Lose their ticket? Certainly possible. Chilling speech? There is no question whatsoever.

We note that our determination that Greenberg has not shown a credible threat that Rule 8.4(g) will be enforced against him necessarily depends on our assessment of the present situation. The Rule was enacted only recently, and Defendants have not begun enforcing it, so there has been no opportunity to observe its effects. If facts develop that validate Greenberg’s fears of enforcement, then he may bring a new suit to vindicate his constitutional rights. Our decision, as always, is limited to the record before us, and we express no opinion on the merits of his suit.

On the one hand, the court contends that the better way to address a rule dictating permisslble lawyer speech is to wait and see how many lawyers are disciplined or disbarred because of it,  the “no harm, no foul” rule. Of course, this provides no comfort for those whose speech is chilled for fear of being the whipping boy for the court’s “wait and see” solution.

On the other hand, this is tantamount to leaving unconstitutional law in the hands of the prosecutor, as if the answer to a bad law is to trust the bar disciplinary counsel to exercise discretion and not use the rule as a bludgeon whenever someone grieves the violence of a lawyer giving a “knowing and intentional” CLE lecture on the potential legal issues arising from a transgender woman stripping in the YMCA locker room in the face of a five-year-old girl.

In constructing any anticipatory action against a law or rule that’s facially unconstitutional, there will invariably be a good amount of speculation as to how it will apply and what its impact will be since it has not yet happened. And Zach Greenberg put himself on the line to make the case against this rule in Pennsylvania using his ordinary activities, such as giving CLE lectures, framed in such a way as to make clear how the rule would affect him.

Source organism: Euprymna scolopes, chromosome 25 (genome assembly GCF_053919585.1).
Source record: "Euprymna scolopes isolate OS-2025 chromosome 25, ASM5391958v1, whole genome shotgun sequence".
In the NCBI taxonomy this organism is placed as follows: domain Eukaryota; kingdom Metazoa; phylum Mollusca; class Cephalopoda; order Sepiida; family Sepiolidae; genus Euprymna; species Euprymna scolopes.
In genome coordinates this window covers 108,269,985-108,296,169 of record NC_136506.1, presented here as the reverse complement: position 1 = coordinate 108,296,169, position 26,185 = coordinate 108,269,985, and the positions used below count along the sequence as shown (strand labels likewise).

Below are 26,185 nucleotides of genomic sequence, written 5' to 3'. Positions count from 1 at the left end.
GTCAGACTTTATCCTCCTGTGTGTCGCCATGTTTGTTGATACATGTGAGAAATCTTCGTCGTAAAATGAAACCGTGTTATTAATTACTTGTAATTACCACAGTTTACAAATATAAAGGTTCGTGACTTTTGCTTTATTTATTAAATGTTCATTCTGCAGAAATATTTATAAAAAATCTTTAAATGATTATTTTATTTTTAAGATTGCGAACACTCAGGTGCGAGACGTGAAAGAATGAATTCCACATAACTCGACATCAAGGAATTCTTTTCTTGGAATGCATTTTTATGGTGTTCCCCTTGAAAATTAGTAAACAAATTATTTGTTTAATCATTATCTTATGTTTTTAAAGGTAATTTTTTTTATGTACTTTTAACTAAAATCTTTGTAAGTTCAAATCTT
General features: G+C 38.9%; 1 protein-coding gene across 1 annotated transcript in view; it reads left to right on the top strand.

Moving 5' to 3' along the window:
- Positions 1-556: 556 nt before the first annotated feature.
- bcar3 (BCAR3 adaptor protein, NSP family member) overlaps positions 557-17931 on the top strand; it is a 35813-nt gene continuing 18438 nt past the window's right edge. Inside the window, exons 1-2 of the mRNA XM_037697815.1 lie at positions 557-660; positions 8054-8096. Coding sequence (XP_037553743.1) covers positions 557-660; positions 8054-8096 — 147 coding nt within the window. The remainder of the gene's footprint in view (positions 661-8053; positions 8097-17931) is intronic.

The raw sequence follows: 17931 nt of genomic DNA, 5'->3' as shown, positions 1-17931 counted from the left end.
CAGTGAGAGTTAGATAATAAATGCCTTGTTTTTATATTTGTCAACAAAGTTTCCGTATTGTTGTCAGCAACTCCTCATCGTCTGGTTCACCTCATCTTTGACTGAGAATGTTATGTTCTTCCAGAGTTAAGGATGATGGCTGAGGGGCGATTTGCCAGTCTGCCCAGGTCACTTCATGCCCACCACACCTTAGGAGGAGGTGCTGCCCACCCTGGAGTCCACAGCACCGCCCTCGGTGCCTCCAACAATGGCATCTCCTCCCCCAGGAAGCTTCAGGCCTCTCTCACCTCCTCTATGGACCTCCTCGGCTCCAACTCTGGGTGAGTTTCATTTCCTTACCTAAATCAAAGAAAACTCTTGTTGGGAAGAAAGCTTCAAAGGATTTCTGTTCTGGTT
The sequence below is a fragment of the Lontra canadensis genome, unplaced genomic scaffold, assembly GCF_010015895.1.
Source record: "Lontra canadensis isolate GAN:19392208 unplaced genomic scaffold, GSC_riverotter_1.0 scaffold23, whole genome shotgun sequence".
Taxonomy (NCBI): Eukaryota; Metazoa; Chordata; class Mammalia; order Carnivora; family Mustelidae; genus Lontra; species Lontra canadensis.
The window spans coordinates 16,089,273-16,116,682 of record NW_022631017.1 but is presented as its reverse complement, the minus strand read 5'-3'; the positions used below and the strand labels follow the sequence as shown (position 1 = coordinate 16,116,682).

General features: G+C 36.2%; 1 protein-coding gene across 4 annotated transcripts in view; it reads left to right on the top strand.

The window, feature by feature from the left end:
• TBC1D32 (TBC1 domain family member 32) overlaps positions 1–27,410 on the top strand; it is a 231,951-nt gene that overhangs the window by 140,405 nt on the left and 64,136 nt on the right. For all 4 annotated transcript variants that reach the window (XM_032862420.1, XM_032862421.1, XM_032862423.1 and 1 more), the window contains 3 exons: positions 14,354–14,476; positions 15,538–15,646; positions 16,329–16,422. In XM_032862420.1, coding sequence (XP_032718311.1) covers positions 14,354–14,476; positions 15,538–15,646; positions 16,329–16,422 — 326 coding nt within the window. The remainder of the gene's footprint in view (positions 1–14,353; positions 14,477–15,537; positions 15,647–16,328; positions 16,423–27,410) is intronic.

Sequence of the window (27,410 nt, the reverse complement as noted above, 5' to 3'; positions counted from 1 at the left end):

Others, like Eugene Volokh, who reject the notion that court opinions using “bad words” should be sanitized so that the word never emits from an academics mouth. People can differ on this point, but this rule prohibits differing and puts the speaker at risk for knowingly reading a court decision verbatim.

Sine the ABA became a captive organization of the unduly passionate, and lost most of its dues paying members who would prefer to decide politics for themselves rather than defer to the sensibilities of radical prawfs or baby lawyers, it has pushed to impose its vision of purity on the legal profession. Why a senior judge like Scirica was unable to see this, or felt that the  implementation of Rule 8.4(g) would somehow be immune from this excesses of this social climate is inexplicable. But unless you want to be the poster boy for attorney discipline, watch what you say in Pennsylvania or you could lose your ticket.